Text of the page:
How to Read A Shock Graph
-Where to start?
If you break down a shock graph, it can be very simple. At the bottom of the graph is the velocity of the shaft in (in/sec). This is in refence to inches per second, and in dirt car racing, industry norm is to dyno them at 10in/sec. Vertically along the graph is force in pounds(lbs). A positive number is compression and a negative number is rebound.
Lots of racers, for example, will state that a shock has a valving of "5-5". But those numbers are recorded at a 10in/sec, and unless the track is extremally rough, the shock never travels at that speed. So why do we rate shocks with that metric? Well its an old concept that we've kept over time, and is now obsolete. Now we refer to velocity at different in/sec, like: 1"=25# or 3"=-200 referencing the shock graph. This allows for multiple shock brands to be rated the same, by their displacement, not a number system that is in reference with a shaft velocity that the car never sees.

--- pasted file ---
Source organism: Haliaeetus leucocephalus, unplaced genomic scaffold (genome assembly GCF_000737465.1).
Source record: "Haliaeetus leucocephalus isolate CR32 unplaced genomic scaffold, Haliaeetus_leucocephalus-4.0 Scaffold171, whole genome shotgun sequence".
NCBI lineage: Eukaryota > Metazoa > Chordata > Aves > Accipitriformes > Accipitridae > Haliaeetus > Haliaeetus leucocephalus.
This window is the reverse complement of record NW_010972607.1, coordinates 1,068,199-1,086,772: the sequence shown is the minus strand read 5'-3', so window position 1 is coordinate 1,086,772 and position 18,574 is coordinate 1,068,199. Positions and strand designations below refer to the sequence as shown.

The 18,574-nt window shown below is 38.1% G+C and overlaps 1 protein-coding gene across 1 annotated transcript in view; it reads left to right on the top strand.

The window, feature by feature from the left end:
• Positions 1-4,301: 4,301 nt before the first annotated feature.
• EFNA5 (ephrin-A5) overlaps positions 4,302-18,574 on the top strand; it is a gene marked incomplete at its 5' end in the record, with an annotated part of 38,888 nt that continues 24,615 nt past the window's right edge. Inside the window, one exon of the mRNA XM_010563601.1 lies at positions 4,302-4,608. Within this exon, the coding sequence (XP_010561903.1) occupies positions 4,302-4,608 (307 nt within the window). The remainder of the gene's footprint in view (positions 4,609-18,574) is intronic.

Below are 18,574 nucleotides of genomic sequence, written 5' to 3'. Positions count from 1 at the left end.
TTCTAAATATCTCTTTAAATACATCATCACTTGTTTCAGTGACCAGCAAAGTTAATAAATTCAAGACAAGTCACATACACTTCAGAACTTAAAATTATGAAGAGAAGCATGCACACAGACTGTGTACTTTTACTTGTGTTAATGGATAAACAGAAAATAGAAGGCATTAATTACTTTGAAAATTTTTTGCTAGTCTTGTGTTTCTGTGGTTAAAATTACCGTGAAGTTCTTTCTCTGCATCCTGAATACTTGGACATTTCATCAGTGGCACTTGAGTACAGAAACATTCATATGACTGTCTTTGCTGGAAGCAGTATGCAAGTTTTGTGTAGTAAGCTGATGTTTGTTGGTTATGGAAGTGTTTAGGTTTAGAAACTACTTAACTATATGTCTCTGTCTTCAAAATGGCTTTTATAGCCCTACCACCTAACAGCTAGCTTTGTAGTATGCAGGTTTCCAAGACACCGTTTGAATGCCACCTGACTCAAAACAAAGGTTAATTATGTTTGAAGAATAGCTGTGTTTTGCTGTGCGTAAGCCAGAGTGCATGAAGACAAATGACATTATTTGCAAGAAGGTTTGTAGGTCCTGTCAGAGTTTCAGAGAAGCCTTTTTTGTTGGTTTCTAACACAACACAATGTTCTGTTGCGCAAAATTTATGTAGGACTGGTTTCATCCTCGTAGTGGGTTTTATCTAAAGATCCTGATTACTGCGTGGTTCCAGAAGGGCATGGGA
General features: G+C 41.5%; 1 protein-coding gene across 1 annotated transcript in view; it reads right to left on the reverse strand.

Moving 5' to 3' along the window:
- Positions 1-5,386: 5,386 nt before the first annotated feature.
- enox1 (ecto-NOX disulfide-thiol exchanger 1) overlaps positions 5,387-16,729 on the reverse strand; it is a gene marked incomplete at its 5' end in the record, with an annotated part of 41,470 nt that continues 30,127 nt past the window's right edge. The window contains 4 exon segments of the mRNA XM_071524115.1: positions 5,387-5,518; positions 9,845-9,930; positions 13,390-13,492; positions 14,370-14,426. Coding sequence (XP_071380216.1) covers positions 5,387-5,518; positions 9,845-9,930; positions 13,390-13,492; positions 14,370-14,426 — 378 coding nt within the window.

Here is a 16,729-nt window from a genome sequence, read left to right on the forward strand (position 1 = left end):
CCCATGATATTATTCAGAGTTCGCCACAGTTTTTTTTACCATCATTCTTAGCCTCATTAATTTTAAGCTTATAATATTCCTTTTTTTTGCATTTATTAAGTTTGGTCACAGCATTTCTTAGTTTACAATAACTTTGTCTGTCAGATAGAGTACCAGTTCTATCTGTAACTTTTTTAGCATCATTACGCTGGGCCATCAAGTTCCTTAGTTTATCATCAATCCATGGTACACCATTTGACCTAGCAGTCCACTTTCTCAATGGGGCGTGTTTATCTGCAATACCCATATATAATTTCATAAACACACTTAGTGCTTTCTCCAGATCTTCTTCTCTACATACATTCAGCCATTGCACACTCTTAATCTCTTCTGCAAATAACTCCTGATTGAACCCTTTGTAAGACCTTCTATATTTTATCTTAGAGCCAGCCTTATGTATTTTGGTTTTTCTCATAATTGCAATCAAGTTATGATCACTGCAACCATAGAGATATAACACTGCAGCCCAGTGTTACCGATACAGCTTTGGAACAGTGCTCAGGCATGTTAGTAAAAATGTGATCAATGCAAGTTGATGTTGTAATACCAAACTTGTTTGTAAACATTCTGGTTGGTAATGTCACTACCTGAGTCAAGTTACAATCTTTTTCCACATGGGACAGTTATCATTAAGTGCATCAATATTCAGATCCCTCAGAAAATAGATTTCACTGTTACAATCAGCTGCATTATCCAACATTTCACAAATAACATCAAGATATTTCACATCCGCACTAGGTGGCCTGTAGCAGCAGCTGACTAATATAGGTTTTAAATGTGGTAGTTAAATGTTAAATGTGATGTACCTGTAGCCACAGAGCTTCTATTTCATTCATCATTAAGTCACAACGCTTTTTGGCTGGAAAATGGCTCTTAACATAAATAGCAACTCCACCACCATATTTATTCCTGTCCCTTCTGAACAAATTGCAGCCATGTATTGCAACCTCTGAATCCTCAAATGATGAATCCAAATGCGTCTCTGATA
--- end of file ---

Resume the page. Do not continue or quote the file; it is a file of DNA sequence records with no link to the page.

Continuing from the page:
Graph shape is dictated by: weight of oil, temp of oil, valving, piston design, gas pressure, and bleed. All this things can be adjusted to achieve the shape wanted. Most of the time a perfect shape is impossible to achieve, but we shoot for a pound number at at certain shaft velocity and manipulate the rest of the graph to best fit the the situation.